Located on the south side of Main Street in northern Fredericton, the St. John the Evangelist Church and its neighboring cemetery stand as historic landmarks. The design of this “little stone church” was conceived by John Henry Hokeswell and was consecrated by Bishop John Medley in 1856..
The church’s construction began in 1853, making it among Fredericton’s most ancient churches. The cornerstone of the structure was laid on July 18, 1853. By 1855, the church was fully built at an approximate cost of 4000 pounds. It was designed according to Bishop Medley’s vision, featuring a small sanctuary on the east end of the nave (the seating area for the congregation) which could accommodate around 90 people.
The establishment of St. John the Evangelist Church marks Bishop John Medley’s influence and his religious vision for New Brunswick. Upon his arrival from England in 1845, Bishop Medley intended to propagate Anglicanism across New Brunswick by building Gothic Revival churches.
The church’s heritage value also lies in its distinctive construction material and architectural style. The construction of a Gothic Revival church made of stone was a rare sight in New Brunswick during the mid-1850s. Originally planned to be made of wood, local stone was used instead, reflecting Bishop Medley’s blending of architecture and sacred space. When consecrating the church in March 1856, he lauded it as a “gem of architecture”.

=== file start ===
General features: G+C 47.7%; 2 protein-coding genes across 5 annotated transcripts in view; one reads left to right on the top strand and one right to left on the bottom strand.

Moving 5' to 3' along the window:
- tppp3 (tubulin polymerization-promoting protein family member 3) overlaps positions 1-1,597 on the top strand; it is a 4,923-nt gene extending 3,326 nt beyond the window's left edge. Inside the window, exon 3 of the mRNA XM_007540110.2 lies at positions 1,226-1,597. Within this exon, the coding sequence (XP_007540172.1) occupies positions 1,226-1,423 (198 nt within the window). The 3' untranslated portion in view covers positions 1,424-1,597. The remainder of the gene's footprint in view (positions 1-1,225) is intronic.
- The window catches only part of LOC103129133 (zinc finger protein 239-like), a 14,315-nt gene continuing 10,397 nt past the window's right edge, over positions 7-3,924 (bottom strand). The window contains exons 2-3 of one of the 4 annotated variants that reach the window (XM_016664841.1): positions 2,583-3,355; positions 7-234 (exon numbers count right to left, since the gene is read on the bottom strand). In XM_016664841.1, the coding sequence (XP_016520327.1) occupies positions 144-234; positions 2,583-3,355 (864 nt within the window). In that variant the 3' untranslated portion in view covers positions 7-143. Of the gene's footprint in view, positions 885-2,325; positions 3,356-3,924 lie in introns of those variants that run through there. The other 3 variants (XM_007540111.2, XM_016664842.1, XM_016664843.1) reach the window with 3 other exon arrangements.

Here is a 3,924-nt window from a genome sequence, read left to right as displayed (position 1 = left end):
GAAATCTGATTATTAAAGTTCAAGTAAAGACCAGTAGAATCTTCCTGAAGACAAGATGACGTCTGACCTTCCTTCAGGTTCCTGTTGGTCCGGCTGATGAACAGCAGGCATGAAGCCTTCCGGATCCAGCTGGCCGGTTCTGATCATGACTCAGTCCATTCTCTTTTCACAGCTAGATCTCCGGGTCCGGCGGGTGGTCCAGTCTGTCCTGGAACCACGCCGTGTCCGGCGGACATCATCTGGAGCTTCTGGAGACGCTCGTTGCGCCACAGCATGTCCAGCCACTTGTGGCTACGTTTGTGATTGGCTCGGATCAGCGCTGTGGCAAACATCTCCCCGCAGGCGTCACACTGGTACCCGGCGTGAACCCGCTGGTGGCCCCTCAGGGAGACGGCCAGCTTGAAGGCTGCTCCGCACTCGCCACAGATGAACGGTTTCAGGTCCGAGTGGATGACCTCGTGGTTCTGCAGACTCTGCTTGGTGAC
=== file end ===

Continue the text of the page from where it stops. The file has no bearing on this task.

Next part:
The church’s construction illustrates the liturgical needs of the local community. Debates about building a church began in 1851, with the consensus that families in the lower Douglas Parish had been deprived of church services for too long. The original plans, drafted in 1852, were modified by John Henry Hokeswell of London, England in 1853 to accommodate a stone structure.
The Robinson family, descendants of Loyalist ancestry and significant landowners in the region from Nashwaaksis to Douglas, were instrumental in the church’s construction. Major Fred Robinson and his wife donated the land on which the church was built, and stone from the Robinson family quarry was used for construction.
In 1897, Beverly A. Robinson and his wife granted a parcel of land adjacent to St. John the Evangelist Church as a burial plot for Bishop H.T. Kingdon of Fredericton. Rev. George Goodrich Roberts, born in Saint John, assumed the role of Rector in 1857. His son, Sir Charles Goodrich Douglas Roberts, born in Douglas Parish, became Canada’s first Poet Laureate.
The church was initially constructed with a small wooden steeple. While plans included the installation of a church bell, this wasn’t realized until 97 years later. Since 1932, the bell, donated by the MacFarlane Wagon Factory, has rung every Sunday morning. Originally, the bell was part of a ferry that traversed the St. John River from Ferry Avenue in Nashwaaksis to the bottom of Smythe Street before a bridge was constructed around 1880.
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